It’s well-backed by modern science, per neurology, cardiology, immunology, etc: True or False?

False, for the most part.

While yes, the meridians and points of acupuncture charts broadly correspond to nerves and vasculature, there is no evidence that inserting needles into those points does anything for one’s qi, itself a concept that has not made it into Western science—as a unified concept, anyway…

Note that our bodies are indeed full of energy. Electrical energy in our nerves, chemical energy in every living cell, kinetic energy in all our moving parts. Even, to stretch the point a bit, gravitational potential energy based on our mass.

All of these things could broadly be described as qi, if we so wish. Indeed, the ki in the Japanese martial art of aikido is the latter kinds; kinetic energy and gravitational potential energy based on our mass. Same goes, therefore for the ki in kiatsu, a kind of Japanese massage, while the ki in reiki, a Japanese spiritual healing practice, is rather more mystical.

The qi in Chinese qigong is mostly about oxygen, thus indirectly chemical energy, and the electrical energy of the nerves that are receiving oxygenated blood at higher or lower levels.

On the other hand, the efficacy of the use of acupuncture for various kinds of pain is well-enough evidenced. Indeed, even the UK’s famously thrifty NHS (that certainly would not spend money on something it did not find to work) offers it as a complementary therapy for some kinds of pain:

❝Western medical acupuncture (dry needling) is the use of acupuncture following a medical diagnosis. It involves stimulating sensory nerves under the skin and in the muscles.

This results in the body producing natural substances, such as pain-relieving endorphins. It’s likely that these naturally released substances are responsible for the beneficial effects experienced with acupuncture.❞

Source: NHS | Acupuncture

Meanwhile, the NIH’s National Cancer Institute recommends it… But not as a cancer treatment.

Rather, they recommend it as a complementary therapy for pain management, and also against nausea, for which there is also evidence that it can help.

Frustratingly, while they mention that there is lots of evidence for this, they don’t actually link the studies they’re citing, or give enough information to find them. Instead, they say things like “seven randomized clinical trials found that…” and provide links that look reassuring until one finds, upon clicking on them, that it’s just a link to the definition of “randomized clinical trial”:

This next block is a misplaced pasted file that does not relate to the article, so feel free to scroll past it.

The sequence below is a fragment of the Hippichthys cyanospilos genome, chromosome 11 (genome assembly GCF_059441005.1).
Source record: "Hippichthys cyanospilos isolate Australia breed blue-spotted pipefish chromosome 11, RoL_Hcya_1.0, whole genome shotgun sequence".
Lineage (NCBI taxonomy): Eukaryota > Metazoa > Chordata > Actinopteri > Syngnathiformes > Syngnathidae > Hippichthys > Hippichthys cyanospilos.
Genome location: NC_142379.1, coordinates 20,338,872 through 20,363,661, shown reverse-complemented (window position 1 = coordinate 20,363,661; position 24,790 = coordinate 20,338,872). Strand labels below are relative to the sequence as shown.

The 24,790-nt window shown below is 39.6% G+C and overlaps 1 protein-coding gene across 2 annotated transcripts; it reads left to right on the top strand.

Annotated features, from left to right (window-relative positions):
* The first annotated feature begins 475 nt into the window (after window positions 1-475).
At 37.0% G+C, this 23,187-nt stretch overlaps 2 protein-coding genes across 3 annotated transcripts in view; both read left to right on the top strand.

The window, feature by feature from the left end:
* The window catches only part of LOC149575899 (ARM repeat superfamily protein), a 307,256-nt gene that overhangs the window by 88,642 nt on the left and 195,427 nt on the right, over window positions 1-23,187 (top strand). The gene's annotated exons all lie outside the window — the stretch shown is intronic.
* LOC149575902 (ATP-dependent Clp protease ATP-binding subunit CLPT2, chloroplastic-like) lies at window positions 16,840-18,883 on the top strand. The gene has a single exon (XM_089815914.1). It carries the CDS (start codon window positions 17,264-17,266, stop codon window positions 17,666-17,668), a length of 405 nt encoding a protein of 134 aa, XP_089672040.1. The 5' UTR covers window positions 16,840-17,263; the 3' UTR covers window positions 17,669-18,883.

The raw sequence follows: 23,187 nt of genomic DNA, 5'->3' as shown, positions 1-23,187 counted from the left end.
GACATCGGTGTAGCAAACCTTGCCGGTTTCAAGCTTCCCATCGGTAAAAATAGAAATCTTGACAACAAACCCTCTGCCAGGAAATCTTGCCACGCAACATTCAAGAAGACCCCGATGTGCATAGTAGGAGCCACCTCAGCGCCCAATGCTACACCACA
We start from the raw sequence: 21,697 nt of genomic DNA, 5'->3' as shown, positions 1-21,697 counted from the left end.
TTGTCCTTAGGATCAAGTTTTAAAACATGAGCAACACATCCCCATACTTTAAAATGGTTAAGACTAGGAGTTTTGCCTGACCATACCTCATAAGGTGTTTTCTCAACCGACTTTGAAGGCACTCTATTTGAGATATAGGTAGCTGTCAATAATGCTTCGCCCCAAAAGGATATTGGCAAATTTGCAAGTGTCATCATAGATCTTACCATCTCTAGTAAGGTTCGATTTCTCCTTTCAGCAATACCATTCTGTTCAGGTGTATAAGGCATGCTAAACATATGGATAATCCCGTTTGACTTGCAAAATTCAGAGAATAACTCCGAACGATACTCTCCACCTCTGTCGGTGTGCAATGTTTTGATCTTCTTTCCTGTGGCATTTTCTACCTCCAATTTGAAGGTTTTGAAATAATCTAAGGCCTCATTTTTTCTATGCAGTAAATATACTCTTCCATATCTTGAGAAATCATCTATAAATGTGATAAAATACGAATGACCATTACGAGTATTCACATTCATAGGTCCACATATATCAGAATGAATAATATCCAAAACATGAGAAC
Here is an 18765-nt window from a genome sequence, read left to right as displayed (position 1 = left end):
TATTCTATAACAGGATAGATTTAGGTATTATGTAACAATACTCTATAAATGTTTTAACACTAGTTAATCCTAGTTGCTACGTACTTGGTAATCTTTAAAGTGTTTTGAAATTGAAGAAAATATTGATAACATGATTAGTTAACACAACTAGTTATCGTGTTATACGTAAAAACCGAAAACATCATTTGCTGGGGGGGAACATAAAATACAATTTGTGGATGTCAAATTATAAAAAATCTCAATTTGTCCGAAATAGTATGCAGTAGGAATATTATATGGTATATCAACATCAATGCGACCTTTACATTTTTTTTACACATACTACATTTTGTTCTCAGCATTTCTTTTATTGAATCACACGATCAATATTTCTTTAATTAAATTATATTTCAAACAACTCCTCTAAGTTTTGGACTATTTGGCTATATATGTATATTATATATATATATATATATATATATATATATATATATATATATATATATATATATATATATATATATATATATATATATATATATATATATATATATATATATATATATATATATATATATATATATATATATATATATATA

Source: NIH | Nactional Cancer Institute | Acupuncture (PDQ®)–Patient Version

However, doing our own searches finds many studies (mostly in specialized, potentially biased, journals such as the Journal of Acupuncture and Meridian Studies) finding significant modest outperformance of [what passes for] placebo.

Sometimes, the existence of papers with promising titles, and statements of how acupuncture might work for things other than relief of pain and nausea, hides the fact that the papers themselves do not, in fact, contain any evidence to support the hypothesis. Here’s an example:

❝The underlying mechanisms behind the benefits of acupuncture may be linked with the regulation of the hypothalamic-pituitary-gonadal (adrenal) axis and activation of the Wnt/β-catenin and OPG/RANKL/RANK signaling pathways.

In summary, strong evidence may still come from prospective and well-designed clinical trials to shed light on the potential role of acupuncture in preserving bone loss❞

Source: Acupuncture for Osteoporosis: a Review of Its Clinical and Preclinical Studies

So, here they offered a very sciencey hypothesis, and to support that hypothesis, “strong evidence may still come”.

“We must keep faith” is not usually considered evidence worthy of inclusion in a paper!

PS: the above link is just to the abstract, because the “Full Text” link offered in that abstract leads to a completely unrelated article about HIV/AIDS-related cryptococcosis, in a completely different journal, nothing to do with acupuncture or osteoporosis).

Again, this is not the kind of professionalism we expect from peer-reviewed academic journals.

Bottom line:

Acupuncture reliably performs slightly better than sham acupuncture for the management of pain, and may also help against nausea.

Beyond placebo and the stimulation of endorphin release, there is no consistently reliable evidence that is has any other discernible medical effect by any mechanism known to Western science—though there are plenty of hypotheses.

That said, absence of evidence is not evidence of absence, and the logistical difficulty of testing acupuncture against placebo makes for slow research. Maybe one day we’ll know more.

For now:

  • If you find it helps you: great! Enjoy 🙂
  • If you think it might help you: try it! By a licensed professional with a good reputation, please.
  • If you are not inclined to having needles put in you unnecessarily: skip it! Extant science suggests that at worst, you’ll be missing out on slight relief of pain/nausea.

Take care!